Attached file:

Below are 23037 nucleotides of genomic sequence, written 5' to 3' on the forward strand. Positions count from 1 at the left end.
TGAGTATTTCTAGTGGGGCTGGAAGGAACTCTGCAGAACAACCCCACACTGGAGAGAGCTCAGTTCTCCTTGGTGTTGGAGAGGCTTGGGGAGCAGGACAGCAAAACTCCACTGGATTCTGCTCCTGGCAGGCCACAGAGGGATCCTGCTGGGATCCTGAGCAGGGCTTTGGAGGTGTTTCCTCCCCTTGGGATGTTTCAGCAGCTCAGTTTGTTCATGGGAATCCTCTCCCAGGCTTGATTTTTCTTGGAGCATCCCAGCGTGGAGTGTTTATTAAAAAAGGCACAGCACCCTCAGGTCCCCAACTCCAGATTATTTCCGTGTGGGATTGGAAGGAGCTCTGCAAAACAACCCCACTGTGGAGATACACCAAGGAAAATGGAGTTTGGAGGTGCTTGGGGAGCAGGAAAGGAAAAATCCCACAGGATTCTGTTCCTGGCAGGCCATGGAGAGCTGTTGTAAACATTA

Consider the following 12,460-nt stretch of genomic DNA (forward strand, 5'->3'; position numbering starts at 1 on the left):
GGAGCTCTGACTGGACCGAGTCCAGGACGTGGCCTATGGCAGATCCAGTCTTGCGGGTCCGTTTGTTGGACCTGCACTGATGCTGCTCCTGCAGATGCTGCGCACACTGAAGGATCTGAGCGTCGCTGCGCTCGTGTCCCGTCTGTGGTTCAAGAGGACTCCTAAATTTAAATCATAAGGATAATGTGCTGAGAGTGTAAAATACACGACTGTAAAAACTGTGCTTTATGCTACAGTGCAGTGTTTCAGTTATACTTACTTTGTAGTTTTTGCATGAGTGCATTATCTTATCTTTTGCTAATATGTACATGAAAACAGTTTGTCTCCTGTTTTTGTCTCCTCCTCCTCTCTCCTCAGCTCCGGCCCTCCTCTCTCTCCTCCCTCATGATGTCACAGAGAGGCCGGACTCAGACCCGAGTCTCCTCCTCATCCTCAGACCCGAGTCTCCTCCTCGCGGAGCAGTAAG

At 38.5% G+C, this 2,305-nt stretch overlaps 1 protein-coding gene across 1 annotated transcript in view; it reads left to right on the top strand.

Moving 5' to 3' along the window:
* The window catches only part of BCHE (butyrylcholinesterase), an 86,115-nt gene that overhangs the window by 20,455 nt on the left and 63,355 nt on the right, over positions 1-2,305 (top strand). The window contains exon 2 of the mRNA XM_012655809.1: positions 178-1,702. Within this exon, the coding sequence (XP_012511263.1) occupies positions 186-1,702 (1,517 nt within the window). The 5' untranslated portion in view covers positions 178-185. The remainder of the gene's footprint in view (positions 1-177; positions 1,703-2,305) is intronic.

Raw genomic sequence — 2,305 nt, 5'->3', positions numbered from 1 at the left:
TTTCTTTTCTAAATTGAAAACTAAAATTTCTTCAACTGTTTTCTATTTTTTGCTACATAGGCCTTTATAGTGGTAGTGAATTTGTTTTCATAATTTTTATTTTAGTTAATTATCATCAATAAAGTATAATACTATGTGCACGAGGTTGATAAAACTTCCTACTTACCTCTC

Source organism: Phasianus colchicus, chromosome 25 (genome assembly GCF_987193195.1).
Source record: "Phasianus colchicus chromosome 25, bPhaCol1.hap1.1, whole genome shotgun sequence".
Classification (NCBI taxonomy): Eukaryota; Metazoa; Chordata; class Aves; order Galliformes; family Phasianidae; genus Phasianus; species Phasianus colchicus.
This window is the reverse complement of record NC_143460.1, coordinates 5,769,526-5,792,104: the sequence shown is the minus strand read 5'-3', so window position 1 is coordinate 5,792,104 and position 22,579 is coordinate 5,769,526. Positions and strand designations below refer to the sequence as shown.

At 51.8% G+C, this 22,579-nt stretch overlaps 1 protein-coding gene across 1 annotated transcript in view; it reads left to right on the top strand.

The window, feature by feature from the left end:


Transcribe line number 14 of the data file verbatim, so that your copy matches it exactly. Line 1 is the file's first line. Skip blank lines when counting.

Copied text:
At 51.8% G+C, this 22,579-nt stretch overlaps 1 protein-coding gene across 1 annotated transcript in view; it reads left to right on the top strand.